It’s our Bandcamp Picks of the Week, featuring an eclectic smattering of sounds this week from the buzzy Rosie Tucker, the groovy Superorder, and the throwback-y Vision Video!
Superorder – WHAT WE BECOME
Genre: House, Synthwave
Favorite Tracks: “What We Become,” “I Remember,” “Love Letter”
The rules of White Boy Summer, as carefully detailed by one Chet Hanks, were decisively simple: You aren’t allowed to wear plaid or checkered shirts, no Sperry topsiders, no calling girls “smoke shows,” and (obviously) no salmon-colored attire. And while White Boy Summer has, rightfully, become a laughable, passing moment in the culture, should we still participate, might we look to Superorder to be our vibes-based ambassadors. The sunglasses. The smolder. The respective fits. These are our leaders in a strange, foreign world, and they make music properly prepared for this charged summer. The duo from Portland, ME, performs spacy, synth-laced electronic music—casual yet focused, simple yet cool. While their 2020 release, EXCELLENT SYSTEMS, was an explosive score straight out an ‘80s action film, with the driving Schwarzenegger-esque muscle to properly elevate it beyond a sea of nostalgia, their recent seven-song release, WHAT WE BECOME, is a decidedly club-oriented pivot. A series of brief, house-centric cuts that pulse and pound with the anticipated anxious and excited energy of a summer for the books, it’s the brief moment of bliss we need to prepare ourselves for what is going to come. Throw on “Lessons Learned” before you hit that next Uber. Let “I Still Remember” be the echoing transmit of a night you’re prepared to excitedly forget. The rules of White Boy Summer, the ones that will linger anyway, are aesthetic, and you can’t find a better release to capture that aesthetic than WHAT WE BECOME. Go scope it out on Bandcamp. [CJ Simonson]
Rosie Tucker – SUCKER SUPREME
Genre: Indie Rock
Favorite Tracks: “Habanero,” “For Sale: Ford Pinto,” “Peach Pit,” “Ambrosia”
With SUCKER SUPREME, Rosie Tucker has brought an ancient magic to the indie rock table. The proof? The day after I first heard Tucker play “Ambrosia,” I went out and bought the ingredients to make actual ambrosia: not the fabled nectar of the gods, but the heinously sweet, Cool Whip-based American fruit salad. Since the song hadn’t been released yet at the time, that was the closest I could get to experiencing it again. Sadly, the fruit salad is as much the song as a bottle of saltwater is the sea.
It’s hard to explain what exactly is so hypnotizing about Tucker’s album. Maybe it’s the way it contradicts itself, each song mixing the painful and the soothing, the playful and the serious. It keeps you alert, it makes you pay attention by never giving you what you expect. Melodic tension goes unresolved in “Habanero” and “For Sale: Ford Pinto,” and the jagged rhythm of “Airport” fishhooks into you, pulling you upstream without room for a breath. And as always, Tucker’s lyrics are both precise and beautiful, fitting together in a way that is pleasing to the ear regardless of what language you speak. The mix is in perfect balance, no part of a song competing with another. It’s an album that makes you believe that music is the closest thing we’ll ever get to magic and even more powerfully, it makes you believe that ambrosia is edible. Head on over to Bandcamp to get a taste for yourself. [A.E. Hodge]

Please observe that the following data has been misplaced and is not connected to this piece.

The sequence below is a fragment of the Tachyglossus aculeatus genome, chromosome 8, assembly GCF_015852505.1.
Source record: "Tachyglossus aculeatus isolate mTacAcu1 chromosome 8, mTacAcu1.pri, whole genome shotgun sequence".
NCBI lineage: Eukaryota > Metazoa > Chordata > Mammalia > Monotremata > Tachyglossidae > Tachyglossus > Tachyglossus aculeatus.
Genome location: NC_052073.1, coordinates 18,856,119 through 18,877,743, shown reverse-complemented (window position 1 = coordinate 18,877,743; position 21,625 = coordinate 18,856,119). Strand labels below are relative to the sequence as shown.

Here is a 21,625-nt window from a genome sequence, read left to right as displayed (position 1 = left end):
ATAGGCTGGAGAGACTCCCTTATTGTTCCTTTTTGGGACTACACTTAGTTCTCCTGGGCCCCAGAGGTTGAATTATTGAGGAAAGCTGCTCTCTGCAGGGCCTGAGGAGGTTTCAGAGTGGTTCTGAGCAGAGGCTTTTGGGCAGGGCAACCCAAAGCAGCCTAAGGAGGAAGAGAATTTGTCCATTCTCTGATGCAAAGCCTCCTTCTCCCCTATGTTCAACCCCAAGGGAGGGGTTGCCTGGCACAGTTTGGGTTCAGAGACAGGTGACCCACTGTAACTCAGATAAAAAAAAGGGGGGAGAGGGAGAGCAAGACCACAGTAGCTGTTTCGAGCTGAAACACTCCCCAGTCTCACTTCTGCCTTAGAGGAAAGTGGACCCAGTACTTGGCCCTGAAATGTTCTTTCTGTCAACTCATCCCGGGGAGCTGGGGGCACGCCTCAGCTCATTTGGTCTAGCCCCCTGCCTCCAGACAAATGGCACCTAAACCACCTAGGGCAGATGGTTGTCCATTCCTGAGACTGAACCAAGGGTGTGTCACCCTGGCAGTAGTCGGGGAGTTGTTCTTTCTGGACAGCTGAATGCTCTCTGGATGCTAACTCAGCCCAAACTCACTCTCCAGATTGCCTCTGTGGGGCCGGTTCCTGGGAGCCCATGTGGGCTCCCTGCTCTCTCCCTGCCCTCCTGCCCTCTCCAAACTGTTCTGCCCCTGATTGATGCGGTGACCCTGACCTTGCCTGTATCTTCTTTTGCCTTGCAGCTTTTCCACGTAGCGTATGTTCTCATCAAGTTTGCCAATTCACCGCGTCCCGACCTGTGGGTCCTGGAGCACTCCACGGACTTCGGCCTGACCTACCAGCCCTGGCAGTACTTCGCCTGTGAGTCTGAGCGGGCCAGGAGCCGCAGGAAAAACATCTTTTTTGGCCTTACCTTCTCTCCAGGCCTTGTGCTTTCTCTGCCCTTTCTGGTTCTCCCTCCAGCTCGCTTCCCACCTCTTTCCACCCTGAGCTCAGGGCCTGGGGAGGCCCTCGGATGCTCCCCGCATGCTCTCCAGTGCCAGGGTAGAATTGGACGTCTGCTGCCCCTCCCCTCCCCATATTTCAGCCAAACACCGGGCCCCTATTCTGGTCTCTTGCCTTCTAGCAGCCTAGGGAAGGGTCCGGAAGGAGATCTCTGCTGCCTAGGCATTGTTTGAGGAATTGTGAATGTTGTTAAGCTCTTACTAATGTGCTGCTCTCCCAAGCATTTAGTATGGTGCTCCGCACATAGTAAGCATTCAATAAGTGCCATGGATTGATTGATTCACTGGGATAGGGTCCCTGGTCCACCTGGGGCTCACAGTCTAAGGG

Vision Video – INKED IN RED
Genre: Goth Pop, New Wave, Post-Punk
Favorite Tracks: “In My Side,” “Organized Murder,” “Run”
Vision Video first came on to my radar, as most great new bands do, thanks to MGRM’s fearless leader CJ Simonson when they got booked to do the magazine’s event Dime in the JQBX. When he passed along the band’s debut single, “In My Side,” last year in the thick of quarantine, my first thought was that it featured the best New Order bassline that isn’t actually by Peter Hook. The Athens goth-pop outfit just dropped their debut full-length, INKED IN RED, a collection of 10 tracks they’ve accurately branded as “dance music for the end-times.”
Led by singer/guitarist Dusty Gannon, the quartet pays perfect homage to post-punk artists like The Cure, Bauhaus, and Joy Division. Gannon’s theatrical, emotional bellows breathe a new energy into a familiar, classic sound on dancefloor sing-a-along-ready tracks like the aforementioned “In My Side” or the infinitely catchy “Run.” “Static Drone,” a single released earlier this year, features a unique, bouncing rhythm, with Gannon’s chords edging into early The Smiths territory. The band seamlessly blend lead melodies across guitars, basses, and synths, and listeners are sure to find catchy new hooks with each listen. Keyboardist Emily Fredock handles lead vocals on “Comfort in the Grave,” a straightforward stomp through classic goth tropes like betrayal, altars, and pale lips, all over sharp synths and pounding drums. The bulk of the album is exceptionally upbeat, with the band only slowing things down on the closing track, “Agent Orange.” The song starts off rather sparse, with a simple, repetitive bassline over a heavy beat, dusted with faint harmonics and muted strumming, but builds into a fierce war cry, ending abruptly with Gannon screaming. It’s a masterful combination of the sparseness of the Cure’s PORNOGRAPHY and the pop sensibilities of THE HEAD ON THE DOOR.
Vision Video wears their inspirations and influences right on their sleeves, but it never feels contrived. The overall vibe is dark and moody, but the amount of fun the band is having creating music that pays tribute to the bands they grew up listening to is palpable. Any one of these tracks could slip into the rotation at your local hipster bar’s goth night and be met with unanimous approval. You can support VISION VIDEO by purchasing a copy of the record on Bandcamp here. [Jake Mazon]